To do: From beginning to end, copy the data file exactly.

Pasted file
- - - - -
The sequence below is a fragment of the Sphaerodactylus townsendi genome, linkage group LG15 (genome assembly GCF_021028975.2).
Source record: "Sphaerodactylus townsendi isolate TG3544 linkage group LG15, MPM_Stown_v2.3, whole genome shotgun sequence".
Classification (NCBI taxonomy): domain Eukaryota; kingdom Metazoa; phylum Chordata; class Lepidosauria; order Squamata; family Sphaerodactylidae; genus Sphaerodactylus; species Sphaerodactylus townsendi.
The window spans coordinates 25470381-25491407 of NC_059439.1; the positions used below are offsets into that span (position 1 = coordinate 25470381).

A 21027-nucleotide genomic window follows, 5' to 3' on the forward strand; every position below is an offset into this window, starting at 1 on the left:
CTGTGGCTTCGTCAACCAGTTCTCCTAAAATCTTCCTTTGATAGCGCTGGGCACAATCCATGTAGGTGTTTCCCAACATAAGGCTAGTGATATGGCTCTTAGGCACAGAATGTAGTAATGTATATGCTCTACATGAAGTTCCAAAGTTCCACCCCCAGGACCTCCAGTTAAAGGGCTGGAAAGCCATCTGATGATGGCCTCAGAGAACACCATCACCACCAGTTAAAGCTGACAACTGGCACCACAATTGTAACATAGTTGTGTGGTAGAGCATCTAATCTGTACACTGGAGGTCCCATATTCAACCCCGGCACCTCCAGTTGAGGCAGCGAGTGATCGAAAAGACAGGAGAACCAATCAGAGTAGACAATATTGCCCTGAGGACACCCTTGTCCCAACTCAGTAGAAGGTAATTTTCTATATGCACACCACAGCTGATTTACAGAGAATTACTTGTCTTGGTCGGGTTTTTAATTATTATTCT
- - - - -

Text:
The sequence below is a fragment of the Sphaerodactylus townsendi genome, linkage group LG15 (genome assembly GCF_021028975.2).
Source record: "Sphaerodactylus townsendi isolate TG3544 linkage group LG15, MPM_Stown_v2.3, whole genome shotgun sequence".
Classification (NCBI taxonomy): domain Eukaryota; kingdom Metazoa; phylum Chordata; class Lepidosauria; order Squamata; family Sphaerodactylidae; genus Sphaerodactylus; species Sphaerodactylus townsendi.
The window spans coordinates 25470381-25491407 of NC_059439.1; the positions used below are offsets into that span (position 1 = coordinate 25470381).

A 21027-nucleotide genomic window follows, 5' to 3' on the forward strand; every position below is an offset into this window, starting at 1 on the left:
CTGTGGCTTCGTCAACCAGTTCTCCTAAAATCTTCCTTTGATAGCGCTGGGCACAATCCATGTAGGTGTTTCCCAACATAAGGCTAGTGATATGGCTCTTAGGCACAGAATGTAGTAATGTATATGCTCTACATGAAGTTCCAAAGTTCCACCCCCAGGACCTCCAGTTAAAGGGCTGGAAAGCCATCTGATGATGGCCTCAGAGAACACCATCACCACCAGTTAAAGCTGACAACTGGCACCACAATTGTAACATAGTTGTGTGGTAGAGCATCTAATCTGTACACTGGAGGTCCCATATTCAACCCCGGCACCTCCAGTTGAGGCAGCGAGTGATCGAAAAGACAGGAGAACCAATCAGAGTAGACAATATTGCCCTGAGGACACCCTTGTCCCAACTCAGTAGAAGGTAATTTTCTATATGCACACCACAGCTGATTTACAGAGAATTACTTGTCTTGGTCGGGTTTTTAATTATTATTCT